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Homepage. This page: Dane's 1930s Standard Eight tourer with home-grown Australian bodywork.

1938 Standard 8 tourer.

Dane, a forum regular, dropped me a line after spotting the page I added in relating to a Standard Flying 10 tourer that had been clothed by coachbuilder T.J. Richards, of Adelaide, Australia. In the 1960s he owned a similar car, a 1938 Standard 8, also fitted with T.J. Richards tourer bodywork, as he now recalls:
I bought the 1938 Standard in 1965, and paid $50 for it. It ran well and served me well for a couple of years. By 1965 there were few touring cars being made, so my car, in its red livery tended to stand out in the crowd.
Along with my flatmates, we often took advantage of this for 'dress-up' occasions. On one memorable evening Neil, the chap to the left of the car, dressed as a chauffeur and took my then-girlfriend and myself to the opening night of an opera. My girlfriend's father had supplied some free tickets that he had been given. Suitably attired in evening dress, and sitting in the back seat, we joined the line-up of Rollers, Bentleys etc., as they discharged their passengers in front of the theatre. Quite a crowd had formed on the footpath to see the celebrities in their finery walk into the foyer.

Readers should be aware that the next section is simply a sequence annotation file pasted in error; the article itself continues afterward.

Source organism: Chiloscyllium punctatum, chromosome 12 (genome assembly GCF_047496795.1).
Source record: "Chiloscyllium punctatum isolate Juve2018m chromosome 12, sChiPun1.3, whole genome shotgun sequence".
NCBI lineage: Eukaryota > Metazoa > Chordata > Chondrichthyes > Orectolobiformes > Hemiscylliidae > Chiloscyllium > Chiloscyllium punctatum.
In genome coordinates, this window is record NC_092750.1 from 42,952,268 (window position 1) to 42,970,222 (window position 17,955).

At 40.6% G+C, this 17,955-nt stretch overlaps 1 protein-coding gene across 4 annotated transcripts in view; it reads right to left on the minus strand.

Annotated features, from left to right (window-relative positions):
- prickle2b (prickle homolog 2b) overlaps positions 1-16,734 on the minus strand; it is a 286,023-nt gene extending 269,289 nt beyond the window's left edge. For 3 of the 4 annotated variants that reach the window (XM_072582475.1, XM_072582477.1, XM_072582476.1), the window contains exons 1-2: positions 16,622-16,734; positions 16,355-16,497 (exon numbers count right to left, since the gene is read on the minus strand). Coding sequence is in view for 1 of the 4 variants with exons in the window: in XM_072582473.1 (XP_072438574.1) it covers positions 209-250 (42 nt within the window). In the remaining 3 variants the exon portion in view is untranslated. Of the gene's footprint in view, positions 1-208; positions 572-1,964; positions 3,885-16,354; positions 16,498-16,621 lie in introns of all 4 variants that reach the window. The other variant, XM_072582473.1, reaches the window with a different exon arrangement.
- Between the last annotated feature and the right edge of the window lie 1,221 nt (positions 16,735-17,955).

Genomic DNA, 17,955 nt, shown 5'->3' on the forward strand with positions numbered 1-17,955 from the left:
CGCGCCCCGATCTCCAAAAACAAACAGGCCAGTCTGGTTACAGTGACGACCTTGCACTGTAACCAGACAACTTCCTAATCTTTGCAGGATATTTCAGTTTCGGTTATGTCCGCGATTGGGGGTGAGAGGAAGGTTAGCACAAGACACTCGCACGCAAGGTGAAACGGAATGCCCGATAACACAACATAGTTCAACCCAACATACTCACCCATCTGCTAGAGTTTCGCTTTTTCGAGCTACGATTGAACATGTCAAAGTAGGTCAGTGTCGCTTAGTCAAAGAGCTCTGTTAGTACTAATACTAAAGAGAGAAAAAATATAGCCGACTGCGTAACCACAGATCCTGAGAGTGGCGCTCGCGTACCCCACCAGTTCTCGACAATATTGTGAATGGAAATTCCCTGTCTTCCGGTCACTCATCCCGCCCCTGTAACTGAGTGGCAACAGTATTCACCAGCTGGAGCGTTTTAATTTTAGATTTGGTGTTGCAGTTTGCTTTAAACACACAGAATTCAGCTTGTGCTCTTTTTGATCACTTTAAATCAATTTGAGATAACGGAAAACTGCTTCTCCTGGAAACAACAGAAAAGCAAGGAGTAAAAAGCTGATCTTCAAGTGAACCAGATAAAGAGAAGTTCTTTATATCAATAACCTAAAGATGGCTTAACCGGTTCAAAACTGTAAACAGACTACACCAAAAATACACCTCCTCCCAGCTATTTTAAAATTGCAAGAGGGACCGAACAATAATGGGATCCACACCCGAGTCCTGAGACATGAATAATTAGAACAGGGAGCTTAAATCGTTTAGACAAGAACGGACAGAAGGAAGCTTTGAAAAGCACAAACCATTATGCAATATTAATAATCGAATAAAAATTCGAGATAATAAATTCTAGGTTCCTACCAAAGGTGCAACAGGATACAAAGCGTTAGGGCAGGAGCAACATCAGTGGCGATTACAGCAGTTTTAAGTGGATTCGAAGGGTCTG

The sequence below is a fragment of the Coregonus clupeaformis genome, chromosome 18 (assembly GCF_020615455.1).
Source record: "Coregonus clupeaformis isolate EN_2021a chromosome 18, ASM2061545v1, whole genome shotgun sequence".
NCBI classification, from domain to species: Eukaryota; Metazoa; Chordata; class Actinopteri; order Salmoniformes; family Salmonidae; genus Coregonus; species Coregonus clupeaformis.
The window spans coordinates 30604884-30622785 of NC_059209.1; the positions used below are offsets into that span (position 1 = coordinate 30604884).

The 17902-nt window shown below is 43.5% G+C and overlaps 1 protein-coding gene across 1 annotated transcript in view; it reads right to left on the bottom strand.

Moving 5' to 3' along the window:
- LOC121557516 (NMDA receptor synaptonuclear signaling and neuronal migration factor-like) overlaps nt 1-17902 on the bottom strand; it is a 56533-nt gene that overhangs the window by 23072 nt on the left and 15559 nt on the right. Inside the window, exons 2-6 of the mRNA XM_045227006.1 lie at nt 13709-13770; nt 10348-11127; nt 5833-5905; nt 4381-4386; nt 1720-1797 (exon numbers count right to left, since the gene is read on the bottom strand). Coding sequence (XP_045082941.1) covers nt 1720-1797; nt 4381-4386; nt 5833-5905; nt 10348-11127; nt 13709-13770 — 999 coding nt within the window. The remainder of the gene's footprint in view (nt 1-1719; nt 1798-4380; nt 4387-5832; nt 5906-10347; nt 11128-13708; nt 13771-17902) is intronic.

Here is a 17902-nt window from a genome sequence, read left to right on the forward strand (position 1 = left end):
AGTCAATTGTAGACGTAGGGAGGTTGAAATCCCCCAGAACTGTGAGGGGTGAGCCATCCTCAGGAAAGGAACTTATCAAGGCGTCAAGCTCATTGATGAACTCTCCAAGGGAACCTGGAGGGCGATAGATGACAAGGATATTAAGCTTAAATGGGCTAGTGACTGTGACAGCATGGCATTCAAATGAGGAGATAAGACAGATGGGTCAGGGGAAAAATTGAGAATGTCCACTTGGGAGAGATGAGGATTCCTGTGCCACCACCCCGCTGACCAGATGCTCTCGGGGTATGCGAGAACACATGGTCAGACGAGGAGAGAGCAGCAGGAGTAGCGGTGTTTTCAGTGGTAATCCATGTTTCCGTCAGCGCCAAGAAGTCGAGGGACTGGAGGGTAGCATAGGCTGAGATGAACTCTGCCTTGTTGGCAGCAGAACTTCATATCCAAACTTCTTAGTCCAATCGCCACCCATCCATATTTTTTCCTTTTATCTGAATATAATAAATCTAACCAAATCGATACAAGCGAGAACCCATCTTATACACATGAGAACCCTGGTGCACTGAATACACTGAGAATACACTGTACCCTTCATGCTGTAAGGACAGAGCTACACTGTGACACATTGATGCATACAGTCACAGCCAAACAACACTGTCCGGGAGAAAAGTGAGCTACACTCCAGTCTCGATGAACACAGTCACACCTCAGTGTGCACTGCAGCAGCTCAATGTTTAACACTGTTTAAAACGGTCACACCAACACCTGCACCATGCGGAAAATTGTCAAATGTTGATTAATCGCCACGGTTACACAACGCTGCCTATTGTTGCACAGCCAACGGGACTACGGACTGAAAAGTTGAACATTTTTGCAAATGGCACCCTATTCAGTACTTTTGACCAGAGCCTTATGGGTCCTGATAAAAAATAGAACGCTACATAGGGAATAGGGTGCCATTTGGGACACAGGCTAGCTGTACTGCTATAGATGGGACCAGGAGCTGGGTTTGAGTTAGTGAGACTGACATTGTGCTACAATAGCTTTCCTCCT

When our turn came, the commissionaire opened the passenger door, we alighted, Neil drove away, and members of the crowd could be heard trying to identify the young couple (us) and concluding that we were stars from a television show.
(Please click the thumbnail to view full-size image.)
Standard 8 tourer car
The Standard's top radiator tank, possibly because the car was a colonial model, was rather large and overhung the fan. One night, motoring home at a fairly high speed, a fan blade broke off and punctured that tank. Repairs were going to cost more than the car was worth, so I traded it in for a 1939 Series E Morris. If I remember correctly, the Morris was $45 and the salesman allowed me $25 on the Standard.
I really enjoyed the Standard, and could motor along at 50 mph quite comfortably in it. The engine supplied enough heat through the firewall to maintain a pleasant temperature in winter, and with the hood down in the summer, it made for a pleasant year-rounder car. One major failing was that the brakes were quite ineffectual in reverse, consequently one had to be very cautious when going backwards, and if possible point the rear end up hill.
Thanks for sending the story and photo over. Photographs of factory-built Standard 8 tourers can be found on this page of the vintage gallery section.
Return to Page 16 in the photograph gallery.

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